Be grateful of the good and bad in life. Bliss and sorrow happen to all of us. If there’s no suffering, we won’t appreciate comfort; if there’s no comfort, we won’t know suffering. Both exist in human consciousness because of our sentience – we differentiate one from the other to give our lives meaning.

Flowing through each yoga pose gives my body even more energy than before I started the practice, despite beads of sweat trickling down my now damp brows and open pores. In yoga, there’s no judgment or competition – everyone might look different in a pose because we’re all at different stages of our practice.

Surrounded by the deep, rhythmic pants of others in the studio, breathing in the same air heated by the overflowing energy of each and every one of us, I lose myself at the moment. From struggling beginner yogis to hyper-flexible, seasoned practitioners, everyone is giving spiritual support to each other without saying a word, but just focusing on the breath, gaze, and posture.

As we slowly reach the end of the class with the closing sequences, our deep, exhausted breaths starting to wind down from the peak poses, all of us thinking of the intention we’ve set an hour ago, belonging to just ourselves or our loved ones, I could sense the silent gratitude of the class. We’re all grateful for the instructor, the studio’s commitment, and the company of each other in the same, mindful space.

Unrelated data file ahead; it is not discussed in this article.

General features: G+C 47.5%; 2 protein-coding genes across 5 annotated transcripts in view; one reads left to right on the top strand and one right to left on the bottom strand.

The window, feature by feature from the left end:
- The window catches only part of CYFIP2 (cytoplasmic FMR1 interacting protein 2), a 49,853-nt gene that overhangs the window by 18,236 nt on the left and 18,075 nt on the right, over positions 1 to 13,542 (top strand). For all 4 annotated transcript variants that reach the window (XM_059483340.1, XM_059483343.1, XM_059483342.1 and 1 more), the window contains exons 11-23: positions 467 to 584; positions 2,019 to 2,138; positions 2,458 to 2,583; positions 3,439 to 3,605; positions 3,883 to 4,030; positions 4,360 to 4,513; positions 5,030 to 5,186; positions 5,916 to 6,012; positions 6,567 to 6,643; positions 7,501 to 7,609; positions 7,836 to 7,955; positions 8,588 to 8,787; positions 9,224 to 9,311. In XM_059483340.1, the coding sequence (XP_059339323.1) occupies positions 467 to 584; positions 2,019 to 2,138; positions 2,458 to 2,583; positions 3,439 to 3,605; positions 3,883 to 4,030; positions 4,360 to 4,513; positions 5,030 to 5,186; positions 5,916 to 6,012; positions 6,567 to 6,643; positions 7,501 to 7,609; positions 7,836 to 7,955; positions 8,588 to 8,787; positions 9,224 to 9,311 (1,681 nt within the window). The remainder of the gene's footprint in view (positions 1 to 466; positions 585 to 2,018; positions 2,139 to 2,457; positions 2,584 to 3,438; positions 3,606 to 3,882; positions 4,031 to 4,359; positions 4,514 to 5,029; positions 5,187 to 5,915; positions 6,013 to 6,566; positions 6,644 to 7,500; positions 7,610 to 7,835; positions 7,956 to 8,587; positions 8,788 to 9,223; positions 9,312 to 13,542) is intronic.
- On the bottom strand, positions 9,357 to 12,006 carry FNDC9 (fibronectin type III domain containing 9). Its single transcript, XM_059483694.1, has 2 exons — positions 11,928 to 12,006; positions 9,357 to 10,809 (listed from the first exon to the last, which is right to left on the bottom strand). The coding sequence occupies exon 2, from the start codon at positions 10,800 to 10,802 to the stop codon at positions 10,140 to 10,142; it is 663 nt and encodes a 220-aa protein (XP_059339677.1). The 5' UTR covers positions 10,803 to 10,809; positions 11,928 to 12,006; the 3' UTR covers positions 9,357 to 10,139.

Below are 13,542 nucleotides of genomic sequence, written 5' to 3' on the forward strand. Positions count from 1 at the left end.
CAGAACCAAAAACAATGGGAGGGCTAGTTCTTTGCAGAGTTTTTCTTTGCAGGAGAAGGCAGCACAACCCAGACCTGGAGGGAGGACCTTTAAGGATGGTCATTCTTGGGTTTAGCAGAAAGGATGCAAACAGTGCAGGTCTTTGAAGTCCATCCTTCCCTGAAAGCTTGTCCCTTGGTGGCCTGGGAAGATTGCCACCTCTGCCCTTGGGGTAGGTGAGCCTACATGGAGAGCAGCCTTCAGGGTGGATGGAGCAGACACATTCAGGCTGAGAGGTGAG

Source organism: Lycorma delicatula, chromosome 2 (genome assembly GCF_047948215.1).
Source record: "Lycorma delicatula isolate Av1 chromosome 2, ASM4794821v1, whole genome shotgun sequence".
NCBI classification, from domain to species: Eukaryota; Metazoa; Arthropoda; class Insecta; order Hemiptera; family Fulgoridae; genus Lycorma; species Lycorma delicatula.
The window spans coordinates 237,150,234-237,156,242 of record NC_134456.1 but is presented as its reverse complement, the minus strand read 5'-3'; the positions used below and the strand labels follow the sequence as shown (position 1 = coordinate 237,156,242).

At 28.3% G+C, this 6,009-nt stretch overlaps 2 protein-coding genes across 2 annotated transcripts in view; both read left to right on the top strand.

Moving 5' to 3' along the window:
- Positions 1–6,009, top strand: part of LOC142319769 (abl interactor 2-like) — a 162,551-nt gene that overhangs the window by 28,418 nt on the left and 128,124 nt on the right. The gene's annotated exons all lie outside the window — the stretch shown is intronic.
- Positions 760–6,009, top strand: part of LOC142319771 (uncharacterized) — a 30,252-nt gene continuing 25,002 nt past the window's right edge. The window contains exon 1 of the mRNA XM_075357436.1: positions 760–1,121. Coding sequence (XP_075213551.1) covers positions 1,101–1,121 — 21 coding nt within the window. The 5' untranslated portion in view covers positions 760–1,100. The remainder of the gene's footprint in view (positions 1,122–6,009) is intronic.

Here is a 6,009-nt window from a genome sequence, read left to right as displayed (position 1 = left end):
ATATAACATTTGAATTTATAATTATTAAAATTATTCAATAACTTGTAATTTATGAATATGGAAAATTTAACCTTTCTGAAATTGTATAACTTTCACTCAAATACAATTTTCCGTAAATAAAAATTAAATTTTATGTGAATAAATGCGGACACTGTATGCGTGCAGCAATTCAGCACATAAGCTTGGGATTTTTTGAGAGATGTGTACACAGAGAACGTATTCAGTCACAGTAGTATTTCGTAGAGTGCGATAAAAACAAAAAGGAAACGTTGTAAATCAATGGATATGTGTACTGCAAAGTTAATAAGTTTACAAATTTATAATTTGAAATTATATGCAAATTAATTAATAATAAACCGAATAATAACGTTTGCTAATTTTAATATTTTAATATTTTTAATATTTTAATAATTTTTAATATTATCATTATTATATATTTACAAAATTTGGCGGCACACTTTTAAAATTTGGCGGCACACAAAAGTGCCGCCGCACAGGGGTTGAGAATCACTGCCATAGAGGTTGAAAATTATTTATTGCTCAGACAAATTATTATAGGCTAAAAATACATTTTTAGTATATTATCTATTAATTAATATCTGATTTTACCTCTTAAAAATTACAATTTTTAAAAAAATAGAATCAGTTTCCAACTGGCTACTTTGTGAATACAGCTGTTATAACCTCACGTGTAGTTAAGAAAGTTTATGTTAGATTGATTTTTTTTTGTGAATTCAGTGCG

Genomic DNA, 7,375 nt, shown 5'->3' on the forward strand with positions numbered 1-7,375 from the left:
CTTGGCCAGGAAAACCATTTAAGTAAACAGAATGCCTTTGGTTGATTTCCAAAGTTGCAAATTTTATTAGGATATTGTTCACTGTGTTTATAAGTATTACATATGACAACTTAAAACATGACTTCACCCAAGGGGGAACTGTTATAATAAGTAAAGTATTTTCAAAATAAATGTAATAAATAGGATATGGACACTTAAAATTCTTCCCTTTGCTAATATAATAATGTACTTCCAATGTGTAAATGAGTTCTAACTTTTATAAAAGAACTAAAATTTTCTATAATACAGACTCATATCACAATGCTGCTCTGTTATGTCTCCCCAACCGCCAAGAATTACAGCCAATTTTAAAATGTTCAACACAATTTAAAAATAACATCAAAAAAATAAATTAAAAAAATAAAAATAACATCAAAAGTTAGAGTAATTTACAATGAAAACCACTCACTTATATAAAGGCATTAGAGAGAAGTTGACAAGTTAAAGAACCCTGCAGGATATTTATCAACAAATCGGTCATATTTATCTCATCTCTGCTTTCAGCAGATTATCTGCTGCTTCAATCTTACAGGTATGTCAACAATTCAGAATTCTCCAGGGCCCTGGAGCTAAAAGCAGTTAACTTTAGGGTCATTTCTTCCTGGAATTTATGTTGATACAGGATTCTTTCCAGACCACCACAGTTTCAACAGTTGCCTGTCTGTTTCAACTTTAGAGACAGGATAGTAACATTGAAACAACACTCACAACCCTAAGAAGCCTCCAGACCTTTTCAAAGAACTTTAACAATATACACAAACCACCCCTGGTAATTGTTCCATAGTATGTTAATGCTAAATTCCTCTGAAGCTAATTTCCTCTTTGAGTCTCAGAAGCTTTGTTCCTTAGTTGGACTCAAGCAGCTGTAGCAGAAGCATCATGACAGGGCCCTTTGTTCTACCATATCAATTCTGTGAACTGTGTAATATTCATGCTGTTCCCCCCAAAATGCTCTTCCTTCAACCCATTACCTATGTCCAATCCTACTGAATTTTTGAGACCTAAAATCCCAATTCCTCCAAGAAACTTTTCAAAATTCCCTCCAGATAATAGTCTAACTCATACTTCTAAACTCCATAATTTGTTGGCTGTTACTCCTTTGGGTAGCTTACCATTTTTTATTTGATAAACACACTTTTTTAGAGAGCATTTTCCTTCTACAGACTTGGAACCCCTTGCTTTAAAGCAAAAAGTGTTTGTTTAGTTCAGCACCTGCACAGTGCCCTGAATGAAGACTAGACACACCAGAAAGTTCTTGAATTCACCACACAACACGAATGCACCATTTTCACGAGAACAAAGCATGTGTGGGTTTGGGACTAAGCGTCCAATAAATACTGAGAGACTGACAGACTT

Shavasana, the final “corpse” pose in every yoga practice to allow the body to rest completely while the mind wanders away, releasing all the tension and tightness in the muscles at the start of the practice, physical and psychological.

Shavasana is also the moment where yogis give thanks to their body for giving them the energy to flow as one with the breath and gaze, clearing the mind of all worries and stress of being human.

After two to three minutes of rest, the instructor quietly and gently prompts us to bring our attention back to our breath, neck, fingers, and toes, before a long stretch and rolling to our right side, and finally coming back to a seated position, hands to heart centre, bowing and giving thanks for the practice.

Although practising yoga with 10 or more other yogis in the same studio right now is not only impossible but not advisable, I’m grateful to still practice at home on my own mat with others over Zoom, still reaping all the benefits of yoga, albeit sans the company of other mindful individuals.

I’m thankful for all the events in my life, blissful and sorrowful, comfortable and sufferable, fortunate and ill-fated, because without either, I wouldn’t be the person I am today. I might not be the best version of myself now (who is, really?), but it’s an ongoing journey for me and everyone else who wants to lead a meaningful life.

About the author

Vance Wong
Vance Wong

Brain-picker. Cinephile. Koreaboo.

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About

Vance Wong

Vance Wong

Brain-picker. Cinephile. Koreaboo.